The title pretty much says it all. As a proper question, though, what steps can we take to ensure that people unfamiliar with StackExchange aren't immediately downvoted to oblivion and talked condescendingly to? It would be useful if we could prevent people from driving off those knowledgeable about Latin but not familiar with the StackExchange format.
I believe we can do a better job at this.
This site needs to build more momentum to become viable. To that end, we need to attract new users and make sufficiently many of them stay. There are many excellent Latinists out there that I would like to see joining our ranks, but few of them have prior knowledge of the site. New users should of course learn to use the site properly, but they must be given time and support to do so. The site is not as simple to use as an SE veteran might think.
Another important thing to notice is that we are not being hit by a wave of difficult new users. I have seen no trolls here. We have few new users coming in every day, and we do by all means have the resources to say a warm welcome to everyone. This is not the case on some big SE sites. We can afford to be flexible.
Also, we are only just building our community and its standards. New users are welcome to take part in steering this site to a new direction. Some standards come from the SE framework, but not all. If a user does something wrong, we can tell them how to do things right instead of underlining that something wrong has happened.
There can of course be new users who post very low quality questions and answers, and we should not accept everything. If a new users posts something that needs improvement, I kindly ask the more experienced users to refrain from downvoting and to leave a comment that describes how the post could be improved to reach its full potential. If the new user refuses to collaborate even though helpful advice has been given, then downvoting might be in place, but please give time to react. A downvote can feel very hostile to a new user and they might not realize that the vote can be revoked once the post is edited.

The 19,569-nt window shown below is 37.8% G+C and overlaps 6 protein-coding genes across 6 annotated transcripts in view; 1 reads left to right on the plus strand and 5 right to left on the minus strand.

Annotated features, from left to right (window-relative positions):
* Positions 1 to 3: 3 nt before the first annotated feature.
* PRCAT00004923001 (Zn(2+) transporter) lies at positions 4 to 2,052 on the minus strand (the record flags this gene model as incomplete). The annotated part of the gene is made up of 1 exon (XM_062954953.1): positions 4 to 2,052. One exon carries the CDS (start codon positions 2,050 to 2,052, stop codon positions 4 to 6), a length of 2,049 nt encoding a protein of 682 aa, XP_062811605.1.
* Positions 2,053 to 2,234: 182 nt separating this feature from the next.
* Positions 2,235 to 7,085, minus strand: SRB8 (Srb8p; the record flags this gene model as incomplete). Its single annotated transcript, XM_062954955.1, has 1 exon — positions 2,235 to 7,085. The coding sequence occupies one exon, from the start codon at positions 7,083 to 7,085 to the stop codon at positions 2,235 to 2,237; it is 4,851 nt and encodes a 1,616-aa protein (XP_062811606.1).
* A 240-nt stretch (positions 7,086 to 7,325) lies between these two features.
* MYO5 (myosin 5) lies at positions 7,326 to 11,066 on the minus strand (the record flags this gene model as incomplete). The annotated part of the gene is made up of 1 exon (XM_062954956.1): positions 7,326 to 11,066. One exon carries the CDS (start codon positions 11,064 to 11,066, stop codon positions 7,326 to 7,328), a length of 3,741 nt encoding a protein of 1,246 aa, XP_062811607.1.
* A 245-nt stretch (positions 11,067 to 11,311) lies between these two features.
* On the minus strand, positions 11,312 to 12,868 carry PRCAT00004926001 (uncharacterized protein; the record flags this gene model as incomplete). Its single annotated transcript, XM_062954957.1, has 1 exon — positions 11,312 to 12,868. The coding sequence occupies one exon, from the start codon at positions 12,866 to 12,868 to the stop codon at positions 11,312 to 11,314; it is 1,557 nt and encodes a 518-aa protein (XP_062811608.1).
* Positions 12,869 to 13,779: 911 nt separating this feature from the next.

As a side note, I felt that my initial welcoming to the StackExchange network was more harsh than necessary. (I do not blame any individual for this, but a certain overall harsh way of accepting new users.) I did seriously consider leaving the network alone, but I decided to stay. If I had walked away, I would never have found my way to Latin.SE.
Joonas's answer is spot-on. Let me suggest a few practical considerations:
- The votes and comments that a new user's post receives in large part are going to define his perception of the site's culture. Therefore:
- Disagreements related to moderation and site policy should not be aired in the comments of a new user's post. Of course, discussion of the actual content of the post is fine, but site-related arguments inform the new user's perception, even if the negativity is not directed at him. Questioning or challenging the actions of other established users is often fine, but if it relates to a new user's post it should take place in chat or in a new meta post instead.
- Comments should be uniformly welcoming and helpful. There's nothing wrong with suggesting improvements that would bring the answer in line with SE standards, but this can be done while maintaining a welcoming tone.
- Welcoming comments could point to meta pages that go into more detail about our expectations. A meta post like "What does a good answer look like?" could be referenced.
- Deletion, especially right now, seems permanent to new users. So consider:
- Flags immediately ask established users to make a decision to delete or not, even though they may wish to provide more time to the new user. So, before flagging the answer as low quality or not an answer, consider first taking action to bring the answer into line with site standards and explaining to the new user why that action was taken.
- Moderators can undelete posts. Once we have our own moderators, they will do most of the actual deletions, and when they do so in cases like this, they should comment, saying, "We encourage you to edit your post to bring it in line with site guidelines, and once you do, please flag it so that I or another moderator can undelete it for you."
And finally, remember: some people simply won't like SE's rules. They might prefer to contribute in a more relaxed environment like Reddit or a discussion forum, and there's nothing wrong with that. In such cases we'll simply need to agree to disagree and go our separate ways, but we should do our best to make sure that new users go elsewhere only because they prefer a different format, not because we failed to welcome them.